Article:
European Union candidate Turkey said on Wednesday it was determined to pursue its bid to join the 27-member bloc after the European Commission urged Ankara in a progress report to speed up reforms. Brussels strongly criticized the Turkish government over human rights, in particular press freedom and women's rights. Dorian Jones reports from Istanbul on the growing concern that Turkey's EU membership bid is in danger of coming to a halt.
In its annual report card on membership readiness, the European Commission, the EU's executive body, called Turkey a reliable international partner and a key energy transit route. But Brussels warned the country that it must work harder on political and human rights reforms, particularly involving women.
Human rights groups also have criticized Turkey, saying it does not do enough to protect women. Recently, there has been an uproar over a Turkish court's decision to release from prison a journalist who is accused of raping a 14-year-old girl on grounds that a report concluded that girl was not psychologically affected by the attack.
The EU report will likely fuel growing criticism in Turkey that Ankara's membership drive has slowed, if not stopped, since formal talks on accession began in 2005. But Turkish Foreign Minister Ali Babacan downplayed the latest EU criticisms.
"Until Turkey becomes a full member, we will have criticisms about things which we have not yet done," said Ali Babacan. "But on the other hand, we have prepared our national program which is almost finalized, which will cover wide variety of reforms."
Another topic of concern involves freedom of speech. Turkish courts have blocked access to several Internet web sites, including the popular video-sharing site YouTube, for allegedly insulting prominent Turks or for allegedly promoting Kurdish rebel propaganda. Newspapers are no exception.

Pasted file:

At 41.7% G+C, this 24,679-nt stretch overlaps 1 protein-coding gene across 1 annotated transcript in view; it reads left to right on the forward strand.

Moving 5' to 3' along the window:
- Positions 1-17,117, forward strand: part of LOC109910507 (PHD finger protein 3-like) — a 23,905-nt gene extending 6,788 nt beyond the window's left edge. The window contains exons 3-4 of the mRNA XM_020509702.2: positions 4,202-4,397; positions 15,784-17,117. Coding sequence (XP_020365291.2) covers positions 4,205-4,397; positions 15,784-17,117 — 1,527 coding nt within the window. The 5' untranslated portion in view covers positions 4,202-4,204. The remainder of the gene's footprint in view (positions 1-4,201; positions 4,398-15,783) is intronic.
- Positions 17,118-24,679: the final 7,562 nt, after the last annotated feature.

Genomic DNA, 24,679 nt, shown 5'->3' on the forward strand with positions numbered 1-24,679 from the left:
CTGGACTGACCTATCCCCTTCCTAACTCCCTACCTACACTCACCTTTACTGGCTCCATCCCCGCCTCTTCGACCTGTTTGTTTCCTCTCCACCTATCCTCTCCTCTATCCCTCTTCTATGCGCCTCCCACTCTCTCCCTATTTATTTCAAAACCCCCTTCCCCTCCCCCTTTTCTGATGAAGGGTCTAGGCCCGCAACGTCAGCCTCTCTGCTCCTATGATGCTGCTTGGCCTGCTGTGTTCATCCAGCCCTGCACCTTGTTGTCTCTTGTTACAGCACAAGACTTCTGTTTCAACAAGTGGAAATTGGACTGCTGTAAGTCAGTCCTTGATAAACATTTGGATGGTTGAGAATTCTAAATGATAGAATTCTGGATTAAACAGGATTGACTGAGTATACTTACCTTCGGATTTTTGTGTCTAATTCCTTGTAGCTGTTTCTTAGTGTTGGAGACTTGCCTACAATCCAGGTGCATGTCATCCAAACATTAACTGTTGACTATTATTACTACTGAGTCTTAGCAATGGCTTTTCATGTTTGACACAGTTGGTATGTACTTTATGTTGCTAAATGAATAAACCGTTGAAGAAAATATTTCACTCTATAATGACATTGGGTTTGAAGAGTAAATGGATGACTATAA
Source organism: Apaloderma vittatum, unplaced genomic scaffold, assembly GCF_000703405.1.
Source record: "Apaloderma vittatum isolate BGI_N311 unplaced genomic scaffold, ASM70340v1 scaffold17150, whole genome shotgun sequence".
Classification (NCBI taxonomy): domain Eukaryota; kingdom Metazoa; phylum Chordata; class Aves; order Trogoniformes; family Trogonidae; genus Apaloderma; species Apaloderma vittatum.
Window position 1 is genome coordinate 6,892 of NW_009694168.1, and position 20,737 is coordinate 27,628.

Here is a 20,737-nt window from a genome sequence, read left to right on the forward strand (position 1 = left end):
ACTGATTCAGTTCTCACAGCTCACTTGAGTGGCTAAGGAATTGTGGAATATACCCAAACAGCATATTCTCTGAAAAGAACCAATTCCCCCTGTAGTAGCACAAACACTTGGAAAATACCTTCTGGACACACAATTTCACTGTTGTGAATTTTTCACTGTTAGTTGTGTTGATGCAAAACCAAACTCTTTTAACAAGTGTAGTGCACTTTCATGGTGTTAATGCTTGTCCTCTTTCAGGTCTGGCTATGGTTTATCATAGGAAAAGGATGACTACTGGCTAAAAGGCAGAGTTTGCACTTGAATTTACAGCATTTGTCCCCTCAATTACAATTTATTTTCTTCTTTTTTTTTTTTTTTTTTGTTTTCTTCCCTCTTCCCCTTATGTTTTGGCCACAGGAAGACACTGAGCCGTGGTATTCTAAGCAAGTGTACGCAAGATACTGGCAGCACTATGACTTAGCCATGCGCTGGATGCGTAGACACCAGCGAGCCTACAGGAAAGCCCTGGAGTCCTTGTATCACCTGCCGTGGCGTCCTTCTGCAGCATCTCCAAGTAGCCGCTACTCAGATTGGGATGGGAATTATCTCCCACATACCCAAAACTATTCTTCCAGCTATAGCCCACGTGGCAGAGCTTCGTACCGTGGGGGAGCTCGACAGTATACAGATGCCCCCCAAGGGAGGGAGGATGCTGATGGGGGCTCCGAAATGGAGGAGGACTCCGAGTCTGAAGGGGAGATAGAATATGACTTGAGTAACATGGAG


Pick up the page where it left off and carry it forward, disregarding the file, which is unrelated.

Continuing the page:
At the daily meeting of the Taraf newspaper, the editorial board discusses the latest threats of prosecution by Turkey's armed forces. The paper regularly challenges the country's generals for their handling of the war against Kurdish separatists and their involvement in Turkish politics.
But that stance, according to the paper's deputy editor Yasmin Congar, has made it a powerful enemy.
"There are certain threats, a certain pressure, not only from the military, but from the government as well," said Yasmin Congar. "But it does not change much for us really. We will keep doing this, nothing will stop us. Officials in Turkey, both civilian and military, will have to get used to life in a democratic society."
Still the 2008 EU report card praises Turkey for making progress on economic reforms and solidifying trade ties with the European Union.
Since 1995, trade between the EU and Turkey has almost tripled to $120 billion, according to EU estimates, and it continues to grow.